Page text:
- The Fair Pay and Safe Workplaces rule, also known as the "blacklist" rule, was stopped by a Texas judge at the very last moment, Politico reports, handing down a preliminary injunction one day before the rule was supposed to go into effect.
- The judge took issue with the public disclosure and disqualification aspects of the rule and claimed that they "conflict directly with every one of the labor laws they purport to invoke," according to the court order obtained by Politico.
- The "blacklisting" rule was considered contentious for those very aspects. Many labor groups were concerned that the rule would put undue burden on companies and create higher regulatory costs.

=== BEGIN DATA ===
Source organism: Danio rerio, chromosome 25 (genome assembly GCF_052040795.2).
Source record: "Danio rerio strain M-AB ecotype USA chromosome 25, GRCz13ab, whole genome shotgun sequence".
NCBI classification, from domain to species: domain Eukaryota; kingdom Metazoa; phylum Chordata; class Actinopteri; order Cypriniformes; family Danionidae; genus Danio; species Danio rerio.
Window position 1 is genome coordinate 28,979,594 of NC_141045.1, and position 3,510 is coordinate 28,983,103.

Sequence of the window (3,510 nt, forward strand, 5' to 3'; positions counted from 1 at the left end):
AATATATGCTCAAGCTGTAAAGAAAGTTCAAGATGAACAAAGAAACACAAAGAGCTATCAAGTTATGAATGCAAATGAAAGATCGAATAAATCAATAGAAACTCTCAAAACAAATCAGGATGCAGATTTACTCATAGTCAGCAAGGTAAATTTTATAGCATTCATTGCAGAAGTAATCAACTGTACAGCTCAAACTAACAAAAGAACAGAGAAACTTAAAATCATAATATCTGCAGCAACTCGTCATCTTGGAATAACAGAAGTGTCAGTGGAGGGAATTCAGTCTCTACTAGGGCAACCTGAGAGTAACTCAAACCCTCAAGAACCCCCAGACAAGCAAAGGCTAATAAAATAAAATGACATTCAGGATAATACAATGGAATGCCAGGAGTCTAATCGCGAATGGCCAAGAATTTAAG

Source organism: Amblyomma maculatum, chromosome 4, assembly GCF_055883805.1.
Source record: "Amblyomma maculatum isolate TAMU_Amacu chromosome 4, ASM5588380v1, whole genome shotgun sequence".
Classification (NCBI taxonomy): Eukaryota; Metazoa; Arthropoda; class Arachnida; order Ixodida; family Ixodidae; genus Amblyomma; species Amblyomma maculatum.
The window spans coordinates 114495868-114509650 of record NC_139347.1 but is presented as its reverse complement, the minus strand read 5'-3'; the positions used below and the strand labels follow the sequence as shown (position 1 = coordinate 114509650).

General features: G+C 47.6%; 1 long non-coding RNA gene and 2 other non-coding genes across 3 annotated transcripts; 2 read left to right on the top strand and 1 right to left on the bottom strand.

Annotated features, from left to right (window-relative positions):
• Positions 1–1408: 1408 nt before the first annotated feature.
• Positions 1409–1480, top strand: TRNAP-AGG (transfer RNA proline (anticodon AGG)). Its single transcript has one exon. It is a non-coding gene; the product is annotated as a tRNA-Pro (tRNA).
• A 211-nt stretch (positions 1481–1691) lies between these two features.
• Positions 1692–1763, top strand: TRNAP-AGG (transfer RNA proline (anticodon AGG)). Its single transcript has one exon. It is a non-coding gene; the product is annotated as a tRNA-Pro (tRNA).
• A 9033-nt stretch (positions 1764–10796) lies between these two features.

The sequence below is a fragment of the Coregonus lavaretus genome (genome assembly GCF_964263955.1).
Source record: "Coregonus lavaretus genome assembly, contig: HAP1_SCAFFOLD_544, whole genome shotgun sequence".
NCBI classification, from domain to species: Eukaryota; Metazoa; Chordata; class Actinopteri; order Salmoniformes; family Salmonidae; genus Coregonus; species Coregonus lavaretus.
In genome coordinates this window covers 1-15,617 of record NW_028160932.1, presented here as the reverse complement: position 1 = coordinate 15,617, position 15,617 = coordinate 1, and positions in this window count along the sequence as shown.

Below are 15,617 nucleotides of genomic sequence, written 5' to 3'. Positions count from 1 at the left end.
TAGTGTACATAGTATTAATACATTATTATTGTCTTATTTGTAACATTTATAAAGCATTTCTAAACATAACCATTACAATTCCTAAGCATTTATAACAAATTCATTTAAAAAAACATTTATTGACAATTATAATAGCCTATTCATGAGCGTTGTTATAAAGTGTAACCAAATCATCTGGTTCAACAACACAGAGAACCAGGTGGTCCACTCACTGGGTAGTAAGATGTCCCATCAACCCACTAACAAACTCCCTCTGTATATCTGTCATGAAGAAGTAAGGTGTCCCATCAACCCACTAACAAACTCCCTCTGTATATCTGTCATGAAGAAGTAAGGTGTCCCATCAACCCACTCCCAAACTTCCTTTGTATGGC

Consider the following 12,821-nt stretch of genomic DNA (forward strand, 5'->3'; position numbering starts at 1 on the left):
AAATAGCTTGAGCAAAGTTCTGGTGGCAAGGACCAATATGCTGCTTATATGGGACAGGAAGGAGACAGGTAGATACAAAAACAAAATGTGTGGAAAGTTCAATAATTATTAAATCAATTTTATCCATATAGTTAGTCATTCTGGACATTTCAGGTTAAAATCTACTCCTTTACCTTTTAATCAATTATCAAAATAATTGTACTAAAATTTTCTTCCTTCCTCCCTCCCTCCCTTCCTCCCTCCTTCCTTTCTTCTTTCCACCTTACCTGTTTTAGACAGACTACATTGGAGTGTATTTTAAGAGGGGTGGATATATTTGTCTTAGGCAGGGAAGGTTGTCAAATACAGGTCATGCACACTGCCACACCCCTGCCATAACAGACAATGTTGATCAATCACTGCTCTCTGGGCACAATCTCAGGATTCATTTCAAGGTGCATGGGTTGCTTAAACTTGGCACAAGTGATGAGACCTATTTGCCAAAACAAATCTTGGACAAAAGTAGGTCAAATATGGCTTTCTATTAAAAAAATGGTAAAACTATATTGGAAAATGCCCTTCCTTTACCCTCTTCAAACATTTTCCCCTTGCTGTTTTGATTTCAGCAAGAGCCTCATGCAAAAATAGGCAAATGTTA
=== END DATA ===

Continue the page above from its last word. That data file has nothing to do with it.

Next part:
This last minute call for injunction — seen by many as a last ditch effort — turned out to be successful. Critics were concerned that the rule would create compliance headaches and potential high loss of business. Connie Bertram, partner and co-chair of the Government Contractor Compliance Group at Proskauer, told HR Dive back in August that there was widespread concern that federal agencies and private litigants would use the rule to coerce settlements, thanks to the reporting requirements.
The rule is one example of the Obama Administration's continued push to support workers by setting an example at the federal level. Executive orders have also pushed for paid sick leave for all federal contractors, for example.